Percentile rankings are only meaningful, then, when a student’s performance is measured in comparison to the performance of other students; assessments that yield such information are called norm-referenced tests. Because the purpose of statewide accountability assessments such as the EOGs is to provide information about student achievement with respect to a state’s content standards (here, the North Carolina Standard Course of Study), we are interested in student performance measured in comparison to our expectations of mastery as defined by these content standards. That is, we’re looking at performance in reference to criteria (the standards) – thus the term criterion-referenced test.

  2. Percentile rankings are based on norming groups. Okay, so maybe my friend didn’t confuse percentile rank with percent correct. Maybe her delight was based on a belief that last year he performed as well as or better than 82% of his peers and this year he performed as well as or better than 88%. The problem with that assessment is this: the norming group (that is, the group of peers to which a student’s performance is compared) is not composed of all North Carolina students taking the EOGs in a particular grade this year. Instead, the norming group is “students who took the test in the norming year” (see Understanding the Individual Student Report for the North Carolina End-of-Grade Tests). For the Mathematics EOG, the norming year is the first year the current edition of the test was administered, which is 2006. (The norming year for the Reading EOG was 2008.)

    That means, then, that last year, when he was in 3rd grade, my friend’s son scored as well or better than 82% of North Carolina students who were in 3rd grade and took the EOGs in 2006. This year, in 4th grade, he scored as well or better than 88% of North Carolina students who were in 4th grade and took the EOGs in 2006. We can’t compare the 82nd and the 88th percentile because these ranks refer to two different sets of peers!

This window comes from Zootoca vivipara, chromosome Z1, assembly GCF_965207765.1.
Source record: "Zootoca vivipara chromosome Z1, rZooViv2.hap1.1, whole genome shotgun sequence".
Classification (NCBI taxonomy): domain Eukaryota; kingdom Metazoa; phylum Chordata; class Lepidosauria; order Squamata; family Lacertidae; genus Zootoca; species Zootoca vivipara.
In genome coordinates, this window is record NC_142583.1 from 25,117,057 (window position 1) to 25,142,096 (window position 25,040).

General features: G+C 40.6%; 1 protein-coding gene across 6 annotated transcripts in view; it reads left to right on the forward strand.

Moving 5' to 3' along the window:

If you take away anything from this PsychoBabble installment, let it be that percentile rankings, as far as EOGs are concerned, need to be taken with the proverbial grain of salt. Rankings are on the score reports largely because parents are accustomed to seeing them, but they really don’t mean anything useful. The EOGs are criterion-referenced tests designed to measure the extent to which students are mastering the NC SCS. They were not designed — nor should they be used — to determine how well our child is doing in comparison to his or her peers.

Despite what all of us may believe, at least during the weeks our children are being tested, educational assessment is not inherently evil. In fact, we really can glean a lot of constructive information from testing, but we need to know and understand what we’re looking at. Stay tuned for more, and please feel free to write in with questions!

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PsychoBabble was conceived and is written by Jennie Peters (with input from Kevin Joldersma, PhD). Jennie holds a PhD in Educational Psychology and a Masters degree in Arts in Education; she has worked as a psychometrician under contract to various state departments of education. She is currently at work on a book to demystify the complexities of educational testing. Please email her at with any questions you have about testing, and she will try to address them as quickly and as clearly as possible.

from Jennie Peters on Wednesday, July 28, 2010